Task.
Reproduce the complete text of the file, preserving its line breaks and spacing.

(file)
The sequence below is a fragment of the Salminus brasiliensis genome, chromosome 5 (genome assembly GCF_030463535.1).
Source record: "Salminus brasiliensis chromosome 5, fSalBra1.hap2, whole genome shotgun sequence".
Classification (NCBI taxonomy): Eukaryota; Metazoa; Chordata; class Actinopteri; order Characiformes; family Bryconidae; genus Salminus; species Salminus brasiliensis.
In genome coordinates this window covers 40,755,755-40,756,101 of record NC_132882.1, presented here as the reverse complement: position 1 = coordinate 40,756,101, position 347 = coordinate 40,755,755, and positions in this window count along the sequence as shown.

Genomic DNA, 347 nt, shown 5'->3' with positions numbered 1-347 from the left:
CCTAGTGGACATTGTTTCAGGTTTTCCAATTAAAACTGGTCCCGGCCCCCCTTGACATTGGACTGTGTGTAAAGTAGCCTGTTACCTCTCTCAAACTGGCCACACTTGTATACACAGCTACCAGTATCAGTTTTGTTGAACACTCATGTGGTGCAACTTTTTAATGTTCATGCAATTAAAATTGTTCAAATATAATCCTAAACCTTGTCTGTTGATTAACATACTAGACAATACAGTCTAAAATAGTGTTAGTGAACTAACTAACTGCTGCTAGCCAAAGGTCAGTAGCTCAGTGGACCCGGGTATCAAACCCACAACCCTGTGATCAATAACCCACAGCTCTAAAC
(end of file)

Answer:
The sequence below is a fragment of the Salminus brasiliensis genome, chromosome 5 (genome assembly GCF_030463535.1).
Source record: "Salminus brasiliensis chromosome 5, fSalBra1.hap2, whole genome shotgun sequence".
Classification (NCBI taxonomy): Eukaryota; Metazoa; Chordata; class Actinopteri; order Characiformes; family Bryconidae; genus Salminus; species Salminus brasiliensis.
In genome coordinates this window covers 40,755,755-40,756,101 of record NC_132882.1, presented here as the reverse complement: position 1 = coordinate 40,756,101, position 347 = coordinate 40,755,755, and positions in this window count along the sequence as shown.

Genomic DNA, 347 nt, shown 5'->3' with positions numbered 1-347 from the left:
CCTAGTGGACATTGTTTCAGGTTTTCCAATTAAAACTGGTCCCGGCCCCCCTTGACATTGGACTGTGTGTAAAGTAGCCTGTTACCTCTCTCAAACTGGCCACACTTGTATACACAGCTACCAGTATCAGTTTTGTTGAACACTCATGTGGTGCAACTTTTTAATGTTCATGCAATTAAAATTGTTCAAATATAATCCTAAACCTTGTCTGTTGATTAACATACTAGACAATACAGTCTAAAATAGTGTTAGTGAACTAACTAACTGCTGCTAGCCAAAGGTCAGTAGCTCAGTGGACCCGGGTATCAAACCCACAACCCTGTGATCAATAACCCACAGCTCTAAAC